It is probable that the current agreement contains a clause that provides for the recognition of the new mapping of the dioceses in China. This means greater control over the life of the Church and even more difficult living conditions for the undergrounds.
An experiment on the Silk Road
One crucial issue which forms part of the agreement remains. The Chinese government has repeatedly reiterated that any agreement with Rome provided that the Vatican first interrupted diplomatic relations with Taiwan. Some Vatican officials have often suggested that the Holy See would not have difficulty transferring its representation from Taipei to Beijing. For the Holy See, a break with Taipei is conceivable only if the government of the People's Republic makes a request for resumption of diplomatic relations, which it broke in 1952 by expelling the apostolic nuncio Riberi.
Diplomatic relations had been established with China in 1942 and the nuncio resided in Nanjing, then the capital of China under the Kuomindang nationalist government. Bishop Riberi remained in Nanjing under the new popular government and did not follow Chiang Kaishek to Taiwan, awaiting the provisions of the new government. The new government chased him shamefully from Hong Kong in 1952, calling him representative of Vatican imperialism.
Fifty years later, in 2000, the Vatican was once again the subject of heavy insults for having canonized 120 Chinese martyrs, some of whom, it would seem, had played the game of French imperialism. The memory of the humiliations suffered by China in the Treaty of Versailles in 1919 is still alive in the minds of Chinese leaders. The current Chinese government is certainly not looking for diplomatic relations with the Vatican although, if you think about it, it may be in their interest.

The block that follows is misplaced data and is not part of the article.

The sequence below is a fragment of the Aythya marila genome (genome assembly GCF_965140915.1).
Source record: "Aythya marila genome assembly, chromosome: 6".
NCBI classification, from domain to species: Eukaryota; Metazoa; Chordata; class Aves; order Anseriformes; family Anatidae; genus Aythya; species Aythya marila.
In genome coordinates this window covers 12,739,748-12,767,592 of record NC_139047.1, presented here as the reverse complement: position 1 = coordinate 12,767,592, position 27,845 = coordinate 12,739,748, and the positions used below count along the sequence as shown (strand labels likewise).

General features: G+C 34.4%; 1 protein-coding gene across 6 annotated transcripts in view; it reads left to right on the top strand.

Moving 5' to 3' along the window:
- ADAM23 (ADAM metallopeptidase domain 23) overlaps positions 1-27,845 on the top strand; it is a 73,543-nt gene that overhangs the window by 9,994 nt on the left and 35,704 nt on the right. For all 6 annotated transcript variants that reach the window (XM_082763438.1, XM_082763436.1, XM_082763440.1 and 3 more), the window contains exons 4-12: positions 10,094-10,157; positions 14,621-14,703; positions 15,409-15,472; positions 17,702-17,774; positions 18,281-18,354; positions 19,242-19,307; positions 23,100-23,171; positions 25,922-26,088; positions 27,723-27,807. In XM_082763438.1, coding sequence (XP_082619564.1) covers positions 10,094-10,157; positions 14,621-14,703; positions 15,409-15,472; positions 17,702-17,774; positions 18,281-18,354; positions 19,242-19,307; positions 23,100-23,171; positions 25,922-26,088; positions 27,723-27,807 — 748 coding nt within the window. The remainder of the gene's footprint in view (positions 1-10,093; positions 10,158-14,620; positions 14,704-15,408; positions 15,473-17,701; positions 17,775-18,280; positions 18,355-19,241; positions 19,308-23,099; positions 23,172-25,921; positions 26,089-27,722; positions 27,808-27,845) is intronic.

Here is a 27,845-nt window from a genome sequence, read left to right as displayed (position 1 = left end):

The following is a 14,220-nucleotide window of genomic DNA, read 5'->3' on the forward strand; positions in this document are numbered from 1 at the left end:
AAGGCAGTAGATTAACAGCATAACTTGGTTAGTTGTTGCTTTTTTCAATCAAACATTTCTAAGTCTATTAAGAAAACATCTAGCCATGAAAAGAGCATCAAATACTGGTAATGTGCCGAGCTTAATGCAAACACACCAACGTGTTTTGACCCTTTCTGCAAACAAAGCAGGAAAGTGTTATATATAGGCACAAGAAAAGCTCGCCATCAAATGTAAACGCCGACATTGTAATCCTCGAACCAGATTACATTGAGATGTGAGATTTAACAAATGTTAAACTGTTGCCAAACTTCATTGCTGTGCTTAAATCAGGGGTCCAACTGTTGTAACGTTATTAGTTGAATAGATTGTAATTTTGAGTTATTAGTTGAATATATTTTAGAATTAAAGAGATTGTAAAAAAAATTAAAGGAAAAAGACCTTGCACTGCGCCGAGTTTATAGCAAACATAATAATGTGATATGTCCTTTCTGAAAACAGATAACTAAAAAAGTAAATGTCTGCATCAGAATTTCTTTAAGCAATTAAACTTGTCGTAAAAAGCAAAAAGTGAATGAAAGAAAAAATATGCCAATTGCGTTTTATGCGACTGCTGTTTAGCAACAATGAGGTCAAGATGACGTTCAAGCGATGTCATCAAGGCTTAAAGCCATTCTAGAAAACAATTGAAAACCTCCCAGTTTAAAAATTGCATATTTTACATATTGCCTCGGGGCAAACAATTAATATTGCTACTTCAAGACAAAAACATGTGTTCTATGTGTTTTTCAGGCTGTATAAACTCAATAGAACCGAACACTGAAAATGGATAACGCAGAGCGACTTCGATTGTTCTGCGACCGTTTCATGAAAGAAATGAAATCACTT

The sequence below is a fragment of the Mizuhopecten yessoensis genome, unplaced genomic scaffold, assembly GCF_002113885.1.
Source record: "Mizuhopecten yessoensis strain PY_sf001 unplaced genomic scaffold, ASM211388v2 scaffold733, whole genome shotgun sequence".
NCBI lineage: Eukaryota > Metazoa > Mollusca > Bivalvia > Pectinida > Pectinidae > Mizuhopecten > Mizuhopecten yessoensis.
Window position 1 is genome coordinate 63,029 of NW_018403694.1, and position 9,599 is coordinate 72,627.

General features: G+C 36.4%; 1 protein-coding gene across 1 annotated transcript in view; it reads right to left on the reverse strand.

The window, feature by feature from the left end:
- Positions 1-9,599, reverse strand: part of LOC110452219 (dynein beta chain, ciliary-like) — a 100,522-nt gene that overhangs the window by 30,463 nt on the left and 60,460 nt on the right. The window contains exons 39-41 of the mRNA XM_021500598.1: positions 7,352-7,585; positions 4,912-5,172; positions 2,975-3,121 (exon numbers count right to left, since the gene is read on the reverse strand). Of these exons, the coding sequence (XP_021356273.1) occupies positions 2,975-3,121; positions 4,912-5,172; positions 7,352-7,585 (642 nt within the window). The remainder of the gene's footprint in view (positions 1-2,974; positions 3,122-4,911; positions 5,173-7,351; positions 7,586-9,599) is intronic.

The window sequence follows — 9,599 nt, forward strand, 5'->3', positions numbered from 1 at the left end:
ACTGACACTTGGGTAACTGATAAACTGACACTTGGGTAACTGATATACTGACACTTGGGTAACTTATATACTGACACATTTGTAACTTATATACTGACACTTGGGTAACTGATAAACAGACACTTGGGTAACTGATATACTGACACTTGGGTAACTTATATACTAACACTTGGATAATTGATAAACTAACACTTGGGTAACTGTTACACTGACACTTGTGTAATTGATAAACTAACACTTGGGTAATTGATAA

The People's Republic of China could be content to no longer demand that the Vatican breaks relations with Taiwan. The freedom of the Church in Taiwan ensures a concrete link with the Catholics of the continent and favors the union between the island and the motherland. The cultural and social service of Catholics in Taiwan bears witness to the Church's love and respect for the Chinese people. Since the Second Vatican Council, 60 years ago, the Church in Taiwan has worked effectively to sinicise the Church in producing an expression of faith in Chinese language and culture. In the absence of diplomatic relations with Beijing, Taiwan is home to the only Chinese territory where the Church can fully testify its love for the Chinese people. Breaking with Taiwan would be a suicide for the Church in China. When one wants to fly in a hot air balloon, first a small "test balloon" is released to check the wind direction and strength. Perhaps this is what is happening in Beijing. We hope that the few published articles of the agreement will not trigger a destructive typhoon in the Church that would delay this flight for further decades. We hope that the balloon will be able to lift off, setting out on a peaceful flight over all of China, from Guangzhou to Harbin, from Taiwan to Kashgar, and continues along the entire Silk Road, from Beijing to Rome.